The separation of powers is now a relic from the past. Back in the good, old days when Western nations were traditionally democratic, politicians used to be voted into office in order to protect the interests of the people.
Their job was to defend national borders, secure citizens’ rights, provide justice and guard national resources from outside predators.
How Billionaires Rule Weak Politicians: In order to avoid that the upper classes corrupted the system and found ways to expropriate national assets into their own hands, it was a forefront ideal to divide the power into independent branches of government.
Yet today, corporate control cancels the interests of the people. As the system is increasingly globalist billionaire dominated, the West is dramatically changing.
How Billionaires Rule Weak Politicians: This was regarded as a guardian against the abuse of power by the wealthy, but also from autocratic politicians. The French philosopher, Charles Montesquieu (1689–1755) is famous for defining the need for the separation of powers between the legislative, the executive, and the judicial branches of government.
In a state that promotes liberty and democracy, these three have to act independently in order to prevent abuse, so that the interests of the nation would remain forefront.
His book, The Spirit of Laws, is one of the great works in the history of political theory. It became perhaps the most important piece of political writing of the 18th century, writes Encyclopedia Britannica. It inspired both the British Declaration of the Rights of Man and of the Citizen (1789) and the Constitution of the United States (1789).
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How Billionaires Rule Weak Politicians: This system would, for example, ensure that politicians running for Congress were not paid for by the same corporations that they would later serve as members of that body, as this would lead to financial attachments that easily could sway his or her loyalty away from serving their local constituency. The job was not to be a servant for corporate interests.
This is, of course, the very opposite system from what we practice in the decadent West today, where the current globalist mega corporations depend precisely on a political system that continually serves the private interests of its billionaire owners and their lobbies—not the people. I point this out in my recent book, The Billionaire World. How Marxism serves the elite.
Think about it: An elected politician to the United States Congress may hold stocks in an oil company, Big Pharma, or the military industry—after having run for Congress, paid for by the very same group he now lobbies for.
At the same time, he or she may push for laws that deregulate that particular industry, causing certain stocks to soar, all the while buying stocks with the foreknowledge that the value will skyrocket as a result of the coming amendments, which open up the potential of amassing enormous wealth for the politician.
This is legal in the United States and has been one of the tools used to gain control over the government.
The 2010 change in the U.S. political system, as the Supreme Court gave private corporations, not only individuals, the right to donate and pay for politicians’ rise to power, has caused the richest 0.01% accounting for 40% of all campaign contributions through corporate donations today.
“This has proved to be an excellent investment in wealth preservation”, writes Yanis Varoufakis, Professor of Economics at the University of Athens.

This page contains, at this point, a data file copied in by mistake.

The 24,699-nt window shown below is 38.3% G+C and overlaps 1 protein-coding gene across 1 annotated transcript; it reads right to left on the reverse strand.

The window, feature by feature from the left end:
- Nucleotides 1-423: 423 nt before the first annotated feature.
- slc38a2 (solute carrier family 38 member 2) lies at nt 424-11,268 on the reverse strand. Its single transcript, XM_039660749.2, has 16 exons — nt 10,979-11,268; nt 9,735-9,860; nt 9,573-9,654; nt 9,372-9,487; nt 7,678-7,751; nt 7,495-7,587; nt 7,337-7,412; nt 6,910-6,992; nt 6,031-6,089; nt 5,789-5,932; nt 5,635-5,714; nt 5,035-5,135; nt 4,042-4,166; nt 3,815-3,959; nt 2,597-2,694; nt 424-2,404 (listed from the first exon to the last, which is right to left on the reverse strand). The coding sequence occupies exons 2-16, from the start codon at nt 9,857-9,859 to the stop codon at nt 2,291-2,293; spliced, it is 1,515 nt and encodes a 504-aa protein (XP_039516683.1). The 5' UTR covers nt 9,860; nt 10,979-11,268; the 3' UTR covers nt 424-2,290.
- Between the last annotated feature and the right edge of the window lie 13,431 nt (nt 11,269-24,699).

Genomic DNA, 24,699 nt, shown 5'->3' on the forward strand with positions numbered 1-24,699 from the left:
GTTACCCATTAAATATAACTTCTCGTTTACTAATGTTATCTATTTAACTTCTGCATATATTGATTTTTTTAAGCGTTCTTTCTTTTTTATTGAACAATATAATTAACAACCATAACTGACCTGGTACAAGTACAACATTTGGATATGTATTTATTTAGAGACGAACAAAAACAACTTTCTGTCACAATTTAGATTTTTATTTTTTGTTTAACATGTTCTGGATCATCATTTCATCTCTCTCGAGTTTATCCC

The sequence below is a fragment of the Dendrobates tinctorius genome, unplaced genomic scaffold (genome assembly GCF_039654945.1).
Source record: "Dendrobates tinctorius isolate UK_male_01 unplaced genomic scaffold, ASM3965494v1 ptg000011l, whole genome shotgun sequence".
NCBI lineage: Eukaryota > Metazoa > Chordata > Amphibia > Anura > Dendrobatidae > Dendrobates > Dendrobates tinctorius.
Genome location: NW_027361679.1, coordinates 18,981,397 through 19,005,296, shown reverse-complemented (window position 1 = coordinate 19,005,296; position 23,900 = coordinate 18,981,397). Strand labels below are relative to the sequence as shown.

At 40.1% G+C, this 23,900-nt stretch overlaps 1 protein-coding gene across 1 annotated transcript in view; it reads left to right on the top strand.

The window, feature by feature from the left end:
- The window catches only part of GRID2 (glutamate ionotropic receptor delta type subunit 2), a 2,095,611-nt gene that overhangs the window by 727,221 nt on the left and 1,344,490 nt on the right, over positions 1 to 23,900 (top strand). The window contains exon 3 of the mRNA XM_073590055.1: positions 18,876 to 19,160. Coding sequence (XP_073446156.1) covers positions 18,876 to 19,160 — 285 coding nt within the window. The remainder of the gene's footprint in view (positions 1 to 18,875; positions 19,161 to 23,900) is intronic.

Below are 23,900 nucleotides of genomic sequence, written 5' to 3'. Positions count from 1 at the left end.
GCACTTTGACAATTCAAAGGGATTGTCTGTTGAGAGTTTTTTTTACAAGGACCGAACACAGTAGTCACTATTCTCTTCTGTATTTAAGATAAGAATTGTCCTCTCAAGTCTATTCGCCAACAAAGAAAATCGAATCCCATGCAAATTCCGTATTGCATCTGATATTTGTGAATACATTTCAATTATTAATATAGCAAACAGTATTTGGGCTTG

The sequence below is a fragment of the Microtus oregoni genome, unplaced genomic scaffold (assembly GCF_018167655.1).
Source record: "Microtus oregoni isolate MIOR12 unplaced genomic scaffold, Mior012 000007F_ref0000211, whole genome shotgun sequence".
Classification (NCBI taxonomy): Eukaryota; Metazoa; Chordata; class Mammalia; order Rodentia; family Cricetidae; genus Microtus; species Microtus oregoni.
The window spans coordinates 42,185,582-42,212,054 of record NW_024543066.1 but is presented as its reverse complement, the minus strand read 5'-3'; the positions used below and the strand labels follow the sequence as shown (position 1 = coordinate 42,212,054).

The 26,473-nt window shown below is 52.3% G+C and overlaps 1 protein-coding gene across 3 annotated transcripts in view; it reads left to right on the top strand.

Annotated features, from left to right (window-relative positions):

This reversing of the historical ideals that built the West is now threatening to totally end democracy. It is a system that returns us to a feudal structure of overlords upon which the population is dependent and kept in fearful subordination to.
Only the politicians who are willing to carry out the will of the billionaire class will be elected in such a system, as it needs to provide the necessary political changes that will keep global markets across national barriers open and help mastodonte parent companies avoid economic burdens, such as taxation to a given country.
Controlling our politicians and leading bureaucrats is essential to make this work.
How Billionaires Rule Weak Politicians: The close collaboration now steadily developing between governments and private corporations may easily produce billionaire control over government funds, ensuring lavish access to it. Many politicians tend to originate from humble beginnings.
Once in higher positions, some are thrilled to make the acquaintance of the ultra-rich. To travel in private jets, be invited to lavish Davos parties, circulate among the wealthy – is excitingly new to many a politician from a middle to lower class background.
The seemingly endless photographs of grateful government leaders greeting, for example, billionaire Bill Gates, posing proudly with him and the world’s richest men, tell the story of how easy it has been for the billionaire class to warm their entry into what these politicians’ control: Tax-payer funds.
The aim is to have governments become servants of the elite. The trend seems to be to reward weak, bureaucratic politicians with high-paying jobs in NGOs and private corporations after a career in national politics.
Four years later, the politician may have lost an election and is back at her practice as a nurse, or maybe still looking for employment—hoping to be chosen for some position at the UN or a billionaire-dominated non-governmental organizations (NGOs)—while the cunning ultra-rich individual who put tax-payer money to work for his private corporation or “philanthropic foundation” still remains in position and keeps reaping billions from the investment, wielding more power than ever into his own hands.
The separation of powers is now a relic from the past.